Even When Pain is Your Teacher

People read for different reasons.  Some read for knowledge, some read for inspiration, and some just read for entertainment.  Throughout reading we discover characters that can inspire and teach us life lessons to draw on in times of difficulty.  Myths have inspired us since back to the beginning of sharing folklore.  Modern mythology and folklore, as presented in comic book and graphic novels, can be a traditional outlet for the disenchanted or those looking for inspiration.

I discovered a love of comics with Uncanny X-men by Marvel Comics, particularly issue number 175 written by Chris Claremont and drawn by Paul Smith. My reading list was forever changed by opening and reading that issue.  Not only were the X-men a group brought together from all different backgrounds, but there was infighting, and the point of view character was in a survival situation that required not only his full power, but also his wits to survive.  I remember cutting panels from the issue to carry around with me in elementary school so I could have parts of the story with me (I’ve since replaced the issue and had it signed by Chris Claremont: I hope to one day get it signed by Paul Smith). Prior to this, my comic exposure had been mostly silver and early bronze age issues that my older siblings already had in boxes in a closet, featuring multi-colored Batman costumes and campy stories that ended with a superhero smiling or winking at the reader, breaking the fourth wall.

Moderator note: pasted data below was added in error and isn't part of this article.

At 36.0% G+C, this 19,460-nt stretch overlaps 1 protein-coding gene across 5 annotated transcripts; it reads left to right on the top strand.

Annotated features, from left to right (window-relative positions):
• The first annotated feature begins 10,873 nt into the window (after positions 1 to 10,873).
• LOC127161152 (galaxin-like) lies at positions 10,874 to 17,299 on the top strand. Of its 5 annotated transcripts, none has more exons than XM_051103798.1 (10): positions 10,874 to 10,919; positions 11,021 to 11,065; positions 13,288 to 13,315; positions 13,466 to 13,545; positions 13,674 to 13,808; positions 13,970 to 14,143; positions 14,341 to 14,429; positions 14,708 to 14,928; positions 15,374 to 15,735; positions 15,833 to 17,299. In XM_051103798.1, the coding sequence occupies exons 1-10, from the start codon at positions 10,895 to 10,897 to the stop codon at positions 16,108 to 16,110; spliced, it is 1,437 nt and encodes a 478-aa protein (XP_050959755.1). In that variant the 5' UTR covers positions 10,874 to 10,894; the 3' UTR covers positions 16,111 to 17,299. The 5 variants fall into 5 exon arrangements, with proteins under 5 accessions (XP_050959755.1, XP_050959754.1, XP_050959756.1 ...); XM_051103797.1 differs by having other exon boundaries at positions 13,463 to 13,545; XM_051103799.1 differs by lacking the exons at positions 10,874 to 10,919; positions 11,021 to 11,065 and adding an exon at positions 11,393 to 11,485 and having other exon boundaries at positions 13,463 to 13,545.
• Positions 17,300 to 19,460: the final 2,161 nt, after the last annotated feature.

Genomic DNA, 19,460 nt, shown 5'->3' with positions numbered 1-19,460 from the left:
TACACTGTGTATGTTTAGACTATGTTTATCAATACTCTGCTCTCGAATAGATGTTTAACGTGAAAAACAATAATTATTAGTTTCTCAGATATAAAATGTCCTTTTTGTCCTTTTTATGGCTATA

My love of comics continued to grow as I did. I found myself playing sports and getting more active in life.  However, the downside was that I found myself getting injured often, more so than my peers. I would play well, then suddenly have a muscle tear or an injured joint, sometimes for no apparent reason. Pain became a constant but was shooed away as growing pains or just being hurt.  My teammates and friends never made me feel less, but coaches would have something else to say, going so far as having a coach counsel me to ask myself whether I was hurt or injured (essentially if just hurt, I could still play, but if injured, I had to stop).  Inspiration for me to persevere continued to come from my love of reading, especially comics. One story even featured Catwoman discovering that Batman’s back was full of scars, meaning not only had he faced much in his life, but he did not escape unscathed.

The protagonists had to overcome insurmountable odds, and face danger, to triumph. In the year 1986, two prominent stories were published that became my primary go-to stories, especially when recovering and rehabbing an injury.  The Dark Knight Returns, written and drawn by Frank Miller and Daredevil Born Again, also written by Frank Miller, but this time drawn by David Mazzucchelli; both blew me away at that time.  Not only did the protagonist face insurmountable odds, but initially they lost.  Not only did they lose, but they were beaten down to their lowest, within an inch of their lives, broken.